diabetes mellitus 23765 glycemic control, with similar hypoglycemic risks and insulin‐sparing effects in individuals with type 2 diabetes mellitus inadequately controlled with insulin. However, SGLT2i treatment achieved a greater reduction in bodyweight
diabetes mellitus 24720 efficacy in glycemic control when added to insulin therapy in individuals with poorly controlled type 2 diabetes mellitus .Most individuals with type 2 diabetes mellitus are obese or overweight29, which might aggravate insulin
diabetes mellitus 24767 therapy in individuals with poorly controlled type 2 diabetes mellitus.Most individuals with type 2 diabetes mellitus are obese or overweight29, which might aggravate insulin resistance and result in dose escalation or
diabetes mellitus 25093 Therefore, insulin‐induced weight gain is an important issue in the management of individuals with type 2 diabetes mellitus , particularly in cases poorly controlled with insulin therapy30. In the present meta‐analysis, SGLT2i/INS
diabetes mellitus 25637 weight gain, SGLT2i might serve as a better option for obese or overweight individuals with type 2 diabetes mellitus , particularly those regarding the bodyweight gain accompanying insulin therapy.Intensification of the
diabetes mellitus 27083 hypoglycemia should also be carefully considered during treatment selection in individuals with type 2 diabetes mellitus , and most guidelines highlight the importance of minimizing this risk34. Hence, the selection of a treatment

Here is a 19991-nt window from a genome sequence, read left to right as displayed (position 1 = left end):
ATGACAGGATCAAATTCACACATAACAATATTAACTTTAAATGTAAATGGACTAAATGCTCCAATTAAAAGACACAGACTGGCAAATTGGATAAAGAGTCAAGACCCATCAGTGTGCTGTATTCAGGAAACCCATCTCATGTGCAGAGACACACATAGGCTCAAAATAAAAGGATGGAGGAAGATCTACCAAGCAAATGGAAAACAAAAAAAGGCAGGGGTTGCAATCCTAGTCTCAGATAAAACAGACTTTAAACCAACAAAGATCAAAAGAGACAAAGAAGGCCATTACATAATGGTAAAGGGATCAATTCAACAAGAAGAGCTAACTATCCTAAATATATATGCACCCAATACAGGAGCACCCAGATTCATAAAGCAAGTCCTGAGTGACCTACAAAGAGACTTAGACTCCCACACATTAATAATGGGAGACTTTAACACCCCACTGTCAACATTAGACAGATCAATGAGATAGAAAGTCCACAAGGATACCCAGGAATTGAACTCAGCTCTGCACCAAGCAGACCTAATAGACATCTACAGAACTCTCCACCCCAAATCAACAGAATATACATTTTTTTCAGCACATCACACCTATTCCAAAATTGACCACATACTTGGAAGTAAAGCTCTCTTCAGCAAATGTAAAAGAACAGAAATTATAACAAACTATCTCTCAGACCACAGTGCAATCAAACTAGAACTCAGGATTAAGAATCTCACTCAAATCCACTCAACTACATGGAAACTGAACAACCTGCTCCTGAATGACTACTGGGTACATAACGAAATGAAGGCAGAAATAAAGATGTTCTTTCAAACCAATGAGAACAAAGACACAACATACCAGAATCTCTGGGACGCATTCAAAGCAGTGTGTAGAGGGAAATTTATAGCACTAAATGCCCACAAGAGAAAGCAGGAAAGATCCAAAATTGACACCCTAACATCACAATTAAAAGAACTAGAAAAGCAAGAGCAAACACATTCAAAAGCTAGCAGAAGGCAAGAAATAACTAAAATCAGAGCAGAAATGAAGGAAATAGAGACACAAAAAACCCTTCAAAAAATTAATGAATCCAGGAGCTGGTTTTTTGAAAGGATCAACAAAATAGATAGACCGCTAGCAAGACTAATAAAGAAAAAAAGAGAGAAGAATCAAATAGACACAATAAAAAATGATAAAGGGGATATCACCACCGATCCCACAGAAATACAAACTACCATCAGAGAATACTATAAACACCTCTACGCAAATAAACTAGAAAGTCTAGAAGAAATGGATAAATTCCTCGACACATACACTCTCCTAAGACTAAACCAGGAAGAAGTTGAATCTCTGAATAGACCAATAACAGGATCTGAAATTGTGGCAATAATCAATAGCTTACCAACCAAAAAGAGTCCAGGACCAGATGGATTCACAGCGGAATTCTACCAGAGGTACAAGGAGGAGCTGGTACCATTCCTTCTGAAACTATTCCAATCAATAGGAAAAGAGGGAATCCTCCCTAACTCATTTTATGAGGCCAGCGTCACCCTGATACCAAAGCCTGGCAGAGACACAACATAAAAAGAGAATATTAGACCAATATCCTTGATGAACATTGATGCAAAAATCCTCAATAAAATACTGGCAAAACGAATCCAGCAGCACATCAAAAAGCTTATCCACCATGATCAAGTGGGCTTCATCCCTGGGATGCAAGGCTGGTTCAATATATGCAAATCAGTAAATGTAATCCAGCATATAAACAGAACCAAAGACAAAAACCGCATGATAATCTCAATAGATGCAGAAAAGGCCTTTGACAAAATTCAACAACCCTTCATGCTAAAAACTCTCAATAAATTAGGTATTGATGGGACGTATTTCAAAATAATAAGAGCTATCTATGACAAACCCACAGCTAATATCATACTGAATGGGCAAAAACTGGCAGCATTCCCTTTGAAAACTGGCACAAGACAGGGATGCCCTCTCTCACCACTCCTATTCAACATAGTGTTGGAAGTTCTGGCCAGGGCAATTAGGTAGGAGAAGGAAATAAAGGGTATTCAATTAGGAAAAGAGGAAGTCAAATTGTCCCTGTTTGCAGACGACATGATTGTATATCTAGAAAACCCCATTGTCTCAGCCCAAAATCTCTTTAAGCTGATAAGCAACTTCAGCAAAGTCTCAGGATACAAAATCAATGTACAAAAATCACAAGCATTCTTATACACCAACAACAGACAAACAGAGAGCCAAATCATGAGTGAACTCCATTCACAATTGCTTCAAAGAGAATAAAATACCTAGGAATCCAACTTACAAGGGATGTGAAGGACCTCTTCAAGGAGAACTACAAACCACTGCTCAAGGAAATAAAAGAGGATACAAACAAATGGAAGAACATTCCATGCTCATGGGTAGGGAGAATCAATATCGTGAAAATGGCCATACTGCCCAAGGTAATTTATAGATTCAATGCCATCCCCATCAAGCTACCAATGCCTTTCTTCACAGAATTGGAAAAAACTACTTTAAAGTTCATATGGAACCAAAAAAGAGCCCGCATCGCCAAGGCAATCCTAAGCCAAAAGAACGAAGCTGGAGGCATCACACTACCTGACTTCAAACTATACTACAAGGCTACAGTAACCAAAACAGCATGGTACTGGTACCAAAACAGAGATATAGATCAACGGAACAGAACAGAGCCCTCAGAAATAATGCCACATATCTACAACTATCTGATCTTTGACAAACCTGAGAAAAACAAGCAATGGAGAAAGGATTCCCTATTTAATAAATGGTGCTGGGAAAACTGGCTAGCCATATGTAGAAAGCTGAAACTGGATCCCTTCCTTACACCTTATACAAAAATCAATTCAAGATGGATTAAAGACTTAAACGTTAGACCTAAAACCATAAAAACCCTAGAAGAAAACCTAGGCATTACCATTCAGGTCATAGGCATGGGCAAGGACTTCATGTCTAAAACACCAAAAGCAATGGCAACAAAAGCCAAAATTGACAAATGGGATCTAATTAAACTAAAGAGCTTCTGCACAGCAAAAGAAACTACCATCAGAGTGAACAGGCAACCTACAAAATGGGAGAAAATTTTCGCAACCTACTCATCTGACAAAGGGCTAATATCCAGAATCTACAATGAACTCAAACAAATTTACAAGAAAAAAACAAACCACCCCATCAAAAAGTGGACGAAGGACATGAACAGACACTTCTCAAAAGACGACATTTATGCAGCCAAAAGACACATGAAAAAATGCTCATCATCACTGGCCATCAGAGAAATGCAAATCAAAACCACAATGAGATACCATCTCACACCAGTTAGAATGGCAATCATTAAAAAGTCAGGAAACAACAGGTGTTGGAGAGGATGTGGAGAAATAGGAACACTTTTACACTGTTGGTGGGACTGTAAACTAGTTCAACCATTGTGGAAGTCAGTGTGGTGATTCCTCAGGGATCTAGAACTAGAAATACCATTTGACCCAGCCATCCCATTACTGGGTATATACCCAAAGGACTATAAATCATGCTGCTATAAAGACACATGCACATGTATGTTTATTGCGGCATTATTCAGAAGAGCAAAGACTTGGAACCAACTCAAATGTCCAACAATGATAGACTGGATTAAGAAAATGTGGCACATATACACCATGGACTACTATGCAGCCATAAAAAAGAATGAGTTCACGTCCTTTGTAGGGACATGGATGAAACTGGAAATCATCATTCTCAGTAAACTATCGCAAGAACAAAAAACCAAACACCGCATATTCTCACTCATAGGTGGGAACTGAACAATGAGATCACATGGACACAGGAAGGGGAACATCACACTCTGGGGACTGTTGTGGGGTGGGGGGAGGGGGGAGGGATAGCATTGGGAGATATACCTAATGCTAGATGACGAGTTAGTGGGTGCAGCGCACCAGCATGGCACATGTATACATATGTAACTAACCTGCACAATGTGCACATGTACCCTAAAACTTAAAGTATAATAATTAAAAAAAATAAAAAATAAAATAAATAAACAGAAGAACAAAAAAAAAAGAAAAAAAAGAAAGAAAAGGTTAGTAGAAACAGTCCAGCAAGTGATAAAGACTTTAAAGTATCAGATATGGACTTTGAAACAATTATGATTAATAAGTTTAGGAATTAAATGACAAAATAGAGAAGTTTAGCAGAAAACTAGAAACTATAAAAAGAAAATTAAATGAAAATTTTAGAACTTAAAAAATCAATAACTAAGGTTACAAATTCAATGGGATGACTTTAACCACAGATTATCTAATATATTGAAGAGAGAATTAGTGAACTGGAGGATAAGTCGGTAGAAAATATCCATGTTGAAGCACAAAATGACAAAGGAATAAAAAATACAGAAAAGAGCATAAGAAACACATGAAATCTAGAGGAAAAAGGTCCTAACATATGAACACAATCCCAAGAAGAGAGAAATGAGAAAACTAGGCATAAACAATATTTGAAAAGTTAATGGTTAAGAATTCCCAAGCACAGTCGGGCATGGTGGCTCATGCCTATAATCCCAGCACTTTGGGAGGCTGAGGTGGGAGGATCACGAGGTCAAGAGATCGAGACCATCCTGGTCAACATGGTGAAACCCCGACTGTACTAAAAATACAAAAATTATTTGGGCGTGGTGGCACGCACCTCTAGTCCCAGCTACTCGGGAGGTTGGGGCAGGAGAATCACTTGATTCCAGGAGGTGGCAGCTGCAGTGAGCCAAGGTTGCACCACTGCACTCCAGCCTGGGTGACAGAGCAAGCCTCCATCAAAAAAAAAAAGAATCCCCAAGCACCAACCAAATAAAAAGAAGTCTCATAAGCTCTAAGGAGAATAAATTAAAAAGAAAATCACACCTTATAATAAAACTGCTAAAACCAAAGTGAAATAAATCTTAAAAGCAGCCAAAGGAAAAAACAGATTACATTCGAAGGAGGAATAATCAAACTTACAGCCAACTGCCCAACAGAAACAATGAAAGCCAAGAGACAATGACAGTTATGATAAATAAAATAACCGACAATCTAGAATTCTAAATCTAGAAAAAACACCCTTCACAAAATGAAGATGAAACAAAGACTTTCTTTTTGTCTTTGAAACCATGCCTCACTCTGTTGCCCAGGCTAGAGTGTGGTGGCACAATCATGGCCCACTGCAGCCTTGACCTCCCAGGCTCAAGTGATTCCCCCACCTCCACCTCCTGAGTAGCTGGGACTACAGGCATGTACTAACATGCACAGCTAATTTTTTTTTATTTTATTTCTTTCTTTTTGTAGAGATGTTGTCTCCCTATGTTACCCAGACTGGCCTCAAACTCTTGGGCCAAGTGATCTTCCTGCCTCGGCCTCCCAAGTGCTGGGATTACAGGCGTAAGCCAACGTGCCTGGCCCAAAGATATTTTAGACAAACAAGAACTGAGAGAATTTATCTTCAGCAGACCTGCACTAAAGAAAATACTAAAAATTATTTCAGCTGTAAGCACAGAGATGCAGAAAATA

diabetes mellitus 29010 both agents (i.e., PIO and SGLT2i) showed improved cardiovascular outcomes in patients with type 2 diabetes mellitus at high cardiovascular risk in their corresponding CVD outcome trials (PROactive study for PIO, Empagliflozin
diabetes mellitus 29945 according to the result of meta‐regression analysis. Fifth, the long‐term complications of type 2 diabetes mellitus and some major safety concerns, including genital infection, euglycemic ketoacidosis and edema, were
diabetes mellitus 30332 adjunctive OADs to pre‐existing insulin therapy in individuals with inadequately controlled type 2 diabetes mellitus . PIO and SGLT2i treatment both led to a significant reduction in HbA1c and FPG levels, and increased
diabetes mellitus 30864 provide important evidence for selecting OADs to improve glycemic control in individuals with type 2 diabetes mellitus receiving insulin treatment.DisclosureThe authors declare no conflict of interest.Supporting informationTable S1
hyperglycemia 2624 peripheral insulin resistance with progressive impairment in pancreatic β‐cell function, leading to hyperglycemia 1. Due to the progressive deterioration in insulin secretion and failure of oral antidiabetic drugs (OADs;
hypoglycemia 2072 −5.67 to −3.41 kg; P < 0.001). PIO/INS showed non‐significant trends toward a higher risk of hypoglycemia (relative risk 1.15, 95% CI: 0.97 to 1.35; P = 0.102) and higher reduction of total daily insulin